Macdonald promptly tries to deck him, but Timmins stops him, since James is going to hang soon anyway.
MacDonald take the chance to grill James a bit more as he escorts him to the jail. It’s hard to tell who he’s angrier at, James, Ross, or himself for causing Katherine’s misery. James strikes another low blow about MacDonald’s new epaulette: “Did she sew it on for you…Corporal?” Okay, right now it’s James. He’s angriest at James. If looks could maim…
Down by the waterfall, Mrs. Johnson just so happens to be walking near where Anne, Katherine and some other female convicts are doing laundry, and asks Anne to walk with her. She comments that you could tell any woman you see sadness in their eyes, especially in this godforsaken corner of the world. What’s so special about Anne’s comment earlier? Anne, under invitation, looks at Mrs. Johnson, then she states that the other woman’s lost children.
(Really? I’m going to be rather insensitive here, but that’s not very hard to guess. This was the 1780s; about a third of children died while still in infancy all the time during this period of history. I mean, don’t quote me on that figure, but losing children was not exactly uncommon.)
Still, Mrs. Johnson, under Anne’s gentle questioning, admits that she has indeed lost four children, all in childbirth. Anne sympathises with her, and then does something very silly; she asks if Mrs. Johnson would like to speak with them. Mrs. Johnson is rightly horrified at what she sees as an attempt to exploit her, claiming someone must have told Anne, even though Anne protests it isn’t and no one did. When challenged to name the children she can’t – but she knows there are some without names. (Which isn’t too difficult to guess either, since she’s already been told they all died in childbirth.) Mrs. Johnson storms off nearly in tears.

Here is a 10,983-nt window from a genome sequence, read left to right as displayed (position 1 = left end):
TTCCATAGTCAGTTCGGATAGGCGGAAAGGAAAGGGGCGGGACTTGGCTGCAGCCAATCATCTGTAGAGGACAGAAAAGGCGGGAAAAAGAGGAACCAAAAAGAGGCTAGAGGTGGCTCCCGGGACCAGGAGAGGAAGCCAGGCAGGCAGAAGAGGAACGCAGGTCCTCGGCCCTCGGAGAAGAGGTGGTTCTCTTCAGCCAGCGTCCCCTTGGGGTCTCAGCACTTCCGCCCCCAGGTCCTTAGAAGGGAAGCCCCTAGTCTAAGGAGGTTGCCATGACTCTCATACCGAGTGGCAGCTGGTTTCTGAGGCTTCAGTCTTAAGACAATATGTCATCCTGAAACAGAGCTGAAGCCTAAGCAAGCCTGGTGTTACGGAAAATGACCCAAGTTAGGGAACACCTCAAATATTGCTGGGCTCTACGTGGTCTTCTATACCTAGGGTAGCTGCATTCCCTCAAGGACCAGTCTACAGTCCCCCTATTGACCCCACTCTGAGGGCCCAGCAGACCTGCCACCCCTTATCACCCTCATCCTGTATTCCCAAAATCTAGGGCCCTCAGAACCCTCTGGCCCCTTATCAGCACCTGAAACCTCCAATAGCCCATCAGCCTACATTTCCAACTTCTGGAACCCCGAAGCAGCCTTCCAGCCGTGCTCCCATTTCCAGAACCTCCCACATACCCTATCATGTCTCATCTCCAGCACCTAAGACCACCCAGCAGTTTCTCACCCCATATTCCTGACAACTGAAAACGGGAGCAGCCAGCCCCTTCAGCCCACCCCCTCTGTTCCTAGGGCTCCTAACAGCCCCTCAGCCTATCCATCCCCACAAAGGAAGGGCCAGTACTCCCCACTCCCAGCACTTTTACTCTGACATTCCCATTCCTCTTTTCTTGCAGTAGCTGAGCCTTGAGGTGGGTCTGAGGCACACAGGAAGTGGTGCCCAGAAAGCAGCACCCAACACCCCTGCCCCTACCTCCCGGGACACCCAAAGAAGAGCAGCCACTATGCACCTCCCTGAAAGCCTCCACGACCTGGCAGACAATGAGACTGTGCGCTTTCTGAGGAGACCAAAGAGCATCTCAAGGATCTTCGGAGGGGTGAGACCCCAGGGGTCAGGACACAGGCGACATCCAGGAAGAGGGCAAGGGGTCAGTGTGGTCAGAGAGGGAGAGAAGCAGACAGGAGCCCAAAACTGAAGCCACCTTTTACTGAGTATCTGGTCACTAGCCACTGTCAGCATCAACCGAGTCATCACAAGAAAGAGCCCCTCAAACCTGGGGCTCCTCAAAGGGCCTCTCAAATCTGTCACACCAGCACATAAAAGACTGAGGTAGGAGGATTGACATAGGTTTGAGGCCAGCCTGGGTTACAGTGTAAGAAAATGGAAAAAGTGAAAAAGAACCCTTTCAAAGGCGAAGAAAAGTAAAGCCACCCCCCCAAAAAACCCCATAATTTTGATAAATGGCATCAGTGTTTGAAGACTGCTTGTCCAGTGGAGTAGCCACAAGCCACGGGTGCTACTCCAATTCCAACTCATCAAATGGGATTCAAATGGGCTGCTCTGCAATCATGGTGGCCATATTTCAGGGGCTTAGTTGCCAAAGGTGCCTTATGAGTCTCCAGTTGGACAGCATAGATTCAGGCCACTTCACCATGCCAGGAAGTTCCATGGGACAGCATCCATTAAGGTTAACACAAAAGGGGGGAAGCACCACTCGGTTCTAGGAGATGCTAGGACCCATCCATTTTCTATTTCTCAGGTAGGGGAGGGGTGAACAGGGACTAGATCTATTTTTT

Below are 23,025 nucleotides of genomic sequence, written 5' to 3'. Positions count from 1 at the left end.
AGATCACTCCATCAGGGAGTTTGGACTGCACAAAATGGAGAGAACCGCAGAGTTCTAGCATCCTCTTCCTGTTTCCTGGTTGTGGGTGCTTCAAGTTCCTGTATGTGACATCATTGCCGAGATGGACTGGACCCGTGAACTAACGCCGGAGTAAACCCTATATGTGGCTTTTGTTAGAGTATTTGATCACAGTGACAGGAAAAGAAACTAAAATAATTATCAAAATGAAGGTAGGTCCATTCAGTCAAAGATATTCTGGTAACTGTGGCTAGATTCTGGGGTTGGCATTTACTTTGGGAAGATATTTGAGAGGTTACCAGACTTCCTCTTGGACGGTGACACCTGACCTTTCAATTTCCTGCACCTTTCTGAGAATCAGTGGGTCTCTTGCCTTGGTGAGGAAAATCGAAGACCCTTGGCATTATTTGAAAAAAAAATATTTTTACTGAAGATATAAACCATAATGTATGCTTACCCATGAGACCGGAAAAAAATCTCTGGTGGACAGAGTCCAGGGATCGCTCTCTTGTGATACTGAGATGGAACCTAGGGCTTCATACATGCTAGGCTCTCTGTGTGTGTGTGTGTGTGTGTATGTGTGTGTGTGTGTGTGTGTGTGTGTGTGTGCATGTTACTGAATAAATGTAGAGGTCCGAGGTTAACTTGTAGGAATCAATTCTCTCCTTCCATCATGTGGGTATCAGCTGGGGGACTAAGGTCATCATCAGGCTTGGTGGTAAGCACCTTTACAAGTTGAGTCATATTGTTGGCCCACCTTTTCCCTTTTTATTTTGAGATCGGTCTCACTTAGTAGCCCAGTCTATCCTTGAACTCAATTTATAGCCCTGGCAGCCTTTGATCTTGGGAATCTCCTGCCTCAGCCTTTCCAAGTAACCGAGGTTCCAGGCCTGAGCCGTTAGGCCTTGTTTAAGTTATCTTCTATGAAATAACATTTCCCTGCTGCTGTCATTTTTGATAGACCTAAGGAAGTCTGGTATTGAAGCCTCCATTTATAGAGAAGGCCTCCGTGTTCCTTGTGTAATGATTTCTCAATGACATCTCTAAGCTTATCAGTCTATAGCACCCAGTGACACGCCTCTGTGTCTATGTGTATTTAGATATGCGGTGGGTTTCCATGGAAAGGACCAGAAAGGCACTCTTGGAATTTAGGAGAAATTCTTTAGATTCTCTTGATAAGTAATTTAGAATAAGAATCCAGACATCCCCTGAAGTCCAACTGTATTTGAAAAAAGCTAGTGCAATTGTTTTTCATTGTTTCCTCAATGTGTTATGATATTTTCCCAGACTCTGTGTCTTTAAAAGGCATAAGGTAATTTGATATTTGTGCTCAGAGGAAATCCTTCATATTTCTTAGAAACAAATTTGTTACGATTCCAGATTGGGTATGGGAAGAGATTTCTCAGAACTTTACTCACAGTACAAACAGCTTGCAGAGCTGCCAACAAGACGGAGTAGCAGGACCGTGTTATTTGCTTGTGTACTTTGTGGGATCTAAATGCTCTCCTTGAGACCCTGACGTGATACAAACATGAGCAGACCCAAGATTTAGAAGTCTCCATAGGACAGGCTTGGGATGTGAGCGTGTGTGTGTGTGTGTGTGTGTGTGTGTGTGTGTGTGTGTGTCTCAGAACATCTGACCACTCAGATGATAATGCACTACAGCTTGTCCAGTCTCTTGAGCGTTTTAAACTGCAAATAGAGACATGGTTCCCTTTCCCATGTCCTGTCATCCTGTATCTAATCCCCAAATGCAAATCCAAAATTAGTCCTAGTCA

Seriously, though, Anne; the woman is married to the vicar. What did you expect?!
MacDonald’s anger now seems to be tied between Ross and James, since he’s withholding water until James tells him how he offed Marston. James wonders if MacDonald is hiding a bit of admiration for someone killing to regain what was rightfully his. Could MacDonald have done that? Of course he could, he retorts. James doubts it. (This, coming from the man who chickened out of killing Marston twice. Just saying.) Well, if the soldier could kill someone for food, surely he’d kill someone even quicker for taking his woman?
MacDonald gives James his water. Straight in the face.
Here comes Buckley, smirking as per usual. MacDonald is to take James to the governor. Oh yeah, and Major Ross is going to be there too. Smirk. God, you’re a bastard, Buckley.